For Rare, this sensation of making your own fun was very much intentional. “That happened because we give you a great degree of mechanical freedom,” says Sea of Thieves’ design director, Mike Chapman. “You’ve got a ship that’s not gonna sail itself; it’s just a piece of wood. You are the ship: you are a person on a ship and you must work together to sail it and then you’ve got these tools that you can use in different ways. Like the gunpowder kegs [which can be used to blow up enemy ships, for example], like [randomly] finding a merchant message in a bottle that leads you on a different adventure. All of these things are deliberate in terms of the freedom they give players because when you put multiple players in the same world doing the same thing, you get all these incredible scenarios.”
Of course, you do have objectives to accomplish in Sea of Thieves–it’s just up to you whether you actually aim for them. Sure, you can go and find that one specific pig and keep it alive on the journey back–one of the game’s three existing factions will task you with retrieving rare creatures and maintaining their health for the duration of your voyage–or you can ignore any quests and just chill out. Simply sailing around the game’s colorful oceans, hanging out with friends, is an equally enjoyable experience, and the world will distract you with emergent mechanics such as the aforementioned messages in bottles or public events on distant islands that draw other players to their shores.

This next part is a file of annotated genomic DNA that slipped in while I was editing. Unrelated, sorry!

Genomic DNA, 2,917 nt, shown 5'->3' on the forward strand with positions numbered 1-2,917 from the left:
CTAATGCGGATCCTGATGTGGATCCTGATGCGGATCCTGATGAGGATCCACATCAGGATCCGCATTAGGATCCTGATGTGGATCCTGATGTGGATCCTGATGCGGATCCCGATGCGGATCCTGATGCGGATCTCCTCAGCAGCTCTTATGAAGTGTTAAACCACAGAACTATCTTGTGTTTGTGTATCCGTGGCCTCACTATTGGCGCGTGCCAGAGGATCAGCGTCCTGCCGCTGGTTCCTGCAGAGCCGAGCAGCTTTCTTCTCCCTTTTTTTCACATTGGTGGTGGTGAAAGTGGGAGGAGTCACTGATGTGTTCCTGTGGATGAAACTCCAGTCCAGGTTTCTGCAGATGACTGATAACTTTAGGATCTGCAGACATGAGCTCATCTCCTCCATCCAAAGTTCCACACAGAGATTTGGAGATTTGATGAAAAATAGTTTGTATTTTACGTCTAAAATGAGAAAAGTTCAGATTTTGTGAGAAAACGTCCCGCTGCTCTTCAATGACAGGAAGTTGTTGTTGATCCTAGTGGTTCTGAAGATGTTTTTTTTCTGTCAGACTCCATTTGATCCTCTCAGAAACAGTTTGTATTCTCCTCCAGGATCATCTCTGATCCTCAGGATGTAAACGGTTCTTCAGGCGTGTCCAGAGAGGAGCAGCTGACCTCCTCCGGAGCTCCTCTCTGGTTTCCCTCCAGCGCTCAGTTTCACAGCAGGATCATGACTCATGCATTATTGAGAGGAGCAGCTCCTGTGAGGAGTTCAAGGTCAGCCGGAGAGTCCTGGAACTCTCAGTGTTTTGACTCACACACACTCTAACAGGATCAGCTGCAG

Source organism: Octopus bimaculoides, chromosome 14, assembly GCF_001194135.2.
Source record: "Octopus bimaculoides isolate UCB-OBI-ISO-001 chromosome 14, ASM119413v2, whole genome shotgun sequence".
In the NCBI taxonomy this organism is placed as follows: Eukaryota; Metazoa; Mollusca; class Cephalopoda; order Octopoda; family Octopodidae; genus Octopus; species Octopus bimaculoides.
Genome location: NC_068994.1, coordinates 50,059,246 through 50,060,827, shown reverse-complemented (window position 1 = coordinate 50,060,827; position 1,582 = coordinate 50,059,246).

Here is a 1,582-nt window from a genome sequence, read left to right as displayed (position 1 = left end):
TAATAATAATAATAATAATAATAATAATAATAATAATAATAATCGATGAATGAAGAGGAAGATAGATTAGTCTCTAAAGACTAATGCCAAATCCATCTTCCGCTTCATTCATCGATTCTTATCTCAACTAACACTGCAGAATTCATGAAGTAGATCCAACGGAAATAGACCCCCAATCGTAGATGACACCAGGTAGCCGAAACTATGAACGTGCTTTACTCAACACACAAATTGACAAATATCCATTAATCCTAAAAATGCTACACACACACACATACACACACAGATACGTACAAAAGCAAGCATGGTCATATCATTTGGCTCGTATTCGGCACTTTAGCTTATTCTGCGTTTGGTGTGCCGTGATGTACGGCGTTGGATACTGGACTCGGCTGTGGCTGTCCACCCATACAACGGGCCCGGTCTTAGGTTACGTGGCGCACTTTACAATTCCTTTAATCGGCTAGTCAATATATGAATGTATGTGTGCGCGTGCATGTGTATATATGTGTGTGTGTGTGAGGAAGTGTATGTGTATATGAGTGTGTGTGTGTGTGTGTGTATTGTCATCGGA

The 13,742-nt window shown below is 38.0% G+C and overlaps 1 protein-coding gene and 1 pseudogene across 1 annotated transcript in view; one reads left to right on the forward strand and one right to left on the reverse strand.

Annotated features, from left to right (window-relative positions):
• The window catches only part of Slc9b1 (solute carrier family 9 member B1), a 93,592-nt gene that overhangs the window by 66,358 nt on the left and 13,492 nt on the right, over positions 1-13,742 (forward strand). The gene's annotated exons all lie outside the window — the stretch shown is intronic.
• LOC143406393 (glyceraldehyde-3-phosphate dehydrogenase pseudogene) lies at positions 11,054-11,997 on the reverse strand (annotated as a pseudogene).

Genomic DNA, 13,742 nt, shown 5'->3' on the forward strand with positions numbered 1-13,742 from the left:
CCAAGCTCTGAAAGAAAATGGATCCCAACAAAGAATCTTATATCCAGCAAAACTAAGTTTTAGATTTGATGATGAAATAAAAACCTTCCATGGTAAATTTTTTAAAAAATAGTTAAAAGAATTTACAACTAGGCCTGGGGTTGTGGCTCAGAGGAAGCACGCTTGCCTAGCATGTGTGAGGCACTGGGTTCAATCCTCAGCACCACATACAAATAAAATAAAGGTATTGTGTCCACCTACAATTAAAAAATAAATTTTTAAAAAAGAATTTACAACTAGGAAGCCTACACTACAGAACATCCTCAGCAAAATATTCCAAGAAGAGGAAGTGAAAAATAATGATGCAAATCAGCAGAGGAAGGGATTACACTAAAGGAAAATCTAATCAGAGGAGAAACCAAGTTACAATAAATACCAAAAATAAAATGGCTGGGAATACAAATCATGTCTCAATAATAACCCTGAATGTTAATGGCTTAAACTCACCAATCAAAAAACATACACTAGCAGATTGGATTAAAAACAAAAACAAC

A shared world, public events, and live content all made me, at least, recall Bungie’s Destiny, which has a similar structure–the ability to jump into a squad with friends and explore a beautiful world, engaging in missions if you want to. However, while Destiny and Destiny 2 have strikes, raids, a story campaign, and a combat-focused Crucible, Sea of Thieves appears to contain no extra modes as yet. After the game’s recent beta, some fans were left concerned that the final version would be too light on content to maintain any sort of significant longevity, and it’s a concern I share. Specifically, I wonder whether the game’s weapons and gear will offer enough depth to keep me coming back after more than a few hours. Using in-game currency, you can purchase new guns and clothing–among other items–but there are no stat advantages to be gained from buying more expensive pieces. You can obtain different types of weapon, such as the shotgun or sniper rifle, but within those categories there are no mechanical differences between the first shotgun available to you and the last. “The compass never gets more powerful,” says Chapman. “A compass is just a compass. A pistol is just a pistol. You’ll need to grow as a player as you face these high level challenges.”